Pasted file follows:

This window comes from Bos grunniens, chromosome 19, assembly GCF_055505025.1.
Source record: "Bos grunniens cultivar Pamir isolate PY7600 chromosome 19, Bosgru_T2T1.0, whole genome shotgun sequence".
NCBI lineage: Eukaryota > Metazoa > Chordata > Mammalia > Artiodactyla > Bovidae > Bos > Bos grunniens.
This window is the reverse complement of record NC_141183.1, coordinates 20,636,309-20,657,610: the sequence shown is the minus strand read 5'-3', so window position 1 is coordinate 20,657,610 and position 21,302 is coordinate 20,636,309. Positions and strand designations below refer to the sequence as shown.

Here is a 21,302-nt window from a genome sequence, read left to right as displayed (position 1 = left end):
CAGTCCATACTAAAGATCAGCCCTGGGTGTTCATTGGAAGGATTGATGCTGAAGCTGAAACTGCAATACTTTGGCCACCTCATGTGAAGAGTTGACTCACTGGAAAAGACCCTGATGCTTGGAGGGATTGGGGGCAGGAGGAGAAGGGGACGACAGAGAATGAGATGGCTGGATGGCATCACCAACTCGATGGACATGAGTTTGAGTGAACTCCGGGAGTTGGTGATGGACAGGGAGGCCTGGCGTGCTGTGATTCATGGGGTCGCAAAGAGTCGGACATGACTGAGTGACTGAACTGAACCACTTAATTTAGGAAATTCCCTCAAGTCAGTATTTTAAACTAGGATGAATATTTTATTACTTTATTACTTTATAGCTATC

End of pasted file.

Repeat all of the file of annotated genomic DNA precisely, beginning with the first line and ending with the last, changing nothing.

This window comes from Bos grunniens, chromosome 19, assembly GCF_055505025.1.
Source record: "Bos grunniens cultivar Pamir isolate PY7600 chromosome 19, Bosgru_T2T1.0, whole genome shotgun sequence".
NCBI lineage: Eukaryota > Metazoa > Chordata > Mammalia > Artiodactyla > Bovidae > Bos > Bos grunniens.
This window is the reverse complement of record NC_141183.1, coordinates 20,636,309-20,657,610: the sequence shown is the minus strand read 5'-3', so window position 1 is coordinate 20,657,610 and position 21,302 is coordinate 20,636,309. Positions and strand designations below refer to the sequence as shown.

Here is a 21,302-nt window from a genome sequence, read left to right as displayed (position 1 = left end):
CAGTCCATACTAAAGATCAGCCCTGGGTGTTCATTGGAAGGATTGATGCTGAAGCTGAAACTGCAATACTTTGGCCACCTCATGTGAAGAGTTGACTCACTGGAAAAGACCCTGATGCTTGGAGGGATTGGGGGCAGGAGGAGAAGGGGACGACAGAGAATGAGATGGCTGGATGGCATCACCAACTCGATGGACATGAGTTTGAGTGAACTCCGGGAGTTGGTGATGGACAGGGAGGCCTGGCGTGCTGTGATTCATGGGGTCGCAAAGAGTCGGACATGACTGAGTGACTGAACTGAACCACTTAATTTAGGAAATTCCCTCAAGTCAGTATTTTAAACTAGGATGAATATTTTATTACTTTATTACTTTATAGCTATC